AN autistic schoolgirl who was permanently excluded but was not given alternative education arrangements has been awarded damages by Barnsley Council after her mother pursued action.

An investigation by the Local Government and Social Care Ombudsman revealed the youngster - whose identity has been protected - was permanently excluded from school in May 2022.

Her mother - referred to as Mrs X in documents seen by the Chronicle - added that her daughter’s previous suspensions could have been avoided if she had been given suitable provision.

The council agreed to look into alternative provision for the youngster, and consulted with various schools to identify one that could meet her needs.

However, in September 2022 - four months after the exclusion and at the start of the new school year - the child’s mother contacted the council to say that her daughter had still not received suitable education since, and the council told her it would contact an alternative school and update her.

In October, the council responded to the mother’s complaint, and told her that the child’s previous school ‘could meet her needs’, and was satisfied that her provision was being met.

Councils must provide suitable full-time education for excluded pupils from the sixth day of exclusion.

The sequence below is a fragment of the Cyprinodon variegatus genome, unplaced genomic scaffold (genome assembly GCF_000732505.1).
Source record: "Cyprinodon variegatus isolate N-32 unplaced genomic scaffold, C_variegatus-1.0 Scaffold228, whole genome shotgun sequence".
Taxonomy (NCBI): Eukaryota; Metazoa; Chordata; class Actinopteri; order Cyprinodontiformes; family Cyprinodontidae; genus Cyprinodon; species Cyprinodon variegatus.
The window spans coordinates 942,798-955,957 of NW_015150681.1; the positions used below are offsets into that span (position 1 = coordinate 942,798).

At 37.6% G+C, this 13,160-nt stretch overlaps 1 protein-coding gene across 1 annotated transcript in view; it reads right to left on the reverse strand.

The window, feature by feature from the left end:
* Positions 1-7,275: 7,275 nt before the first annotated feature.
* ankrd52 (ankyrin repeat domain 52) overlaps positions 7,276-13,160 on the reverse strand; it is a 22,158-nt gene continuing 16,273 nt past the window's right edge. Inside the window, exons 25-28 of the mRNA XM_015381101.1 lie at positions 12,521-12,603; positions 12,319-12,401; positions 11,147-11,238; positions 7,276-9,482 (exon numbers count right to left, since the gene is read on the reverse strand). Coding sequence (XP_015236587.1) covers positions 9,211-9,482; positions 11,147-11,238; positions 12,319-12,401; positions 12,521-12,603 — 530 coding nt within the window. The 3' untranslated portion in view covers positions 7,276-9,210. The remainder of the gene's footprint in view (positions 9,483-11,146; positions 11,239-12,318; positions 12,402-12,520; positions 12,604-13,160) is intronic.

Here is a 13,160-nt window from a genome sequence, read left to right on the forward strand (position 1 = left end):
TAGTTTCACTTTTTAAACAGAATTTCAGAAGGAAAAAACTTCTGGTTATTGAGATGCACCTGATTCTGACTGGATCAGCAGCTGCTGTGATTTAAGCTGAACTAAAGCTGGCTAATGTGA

A report said: “The council has a duty to make alternative provision when a child is not able to go to school because of ill-health, exclusion from school or otherwise and where suitable education is not being provided by the school.

“Councils should ensure the child receives a suitable education as soon it is clear they will be away from school for 15 days or more.

“The child was left without any provision following her exclusion in early May 2022 until starting her new school placement in early November and Mrs X was caused distress and put to the time and trouble of complaining.

“Mrs X complained to the council on May 23, 2022 - she said the council had failed to provide adequate provision for her daughter within a specialist educational setting over months.

“The local authority accepts that the child did not receive alternative education when she was excluded from school.

“The council was at fault for failing to ensure the children received suitable alternative education when she was unable to attend school.

“Areas have been identified by the council which are needed to improve on to ensure Mrs X’s experience is not repeated.”

Following the investigation, the council was told to pay damages totalling £1,800 to Mrs X - £1,000 more than their original offer of £800.

A spokesperson for Barnsley Council said they were unable to comment on individual cases regarding children, but the authority ‘take the learning from all enquiries seriously and the learning from this case has been applied in practice’.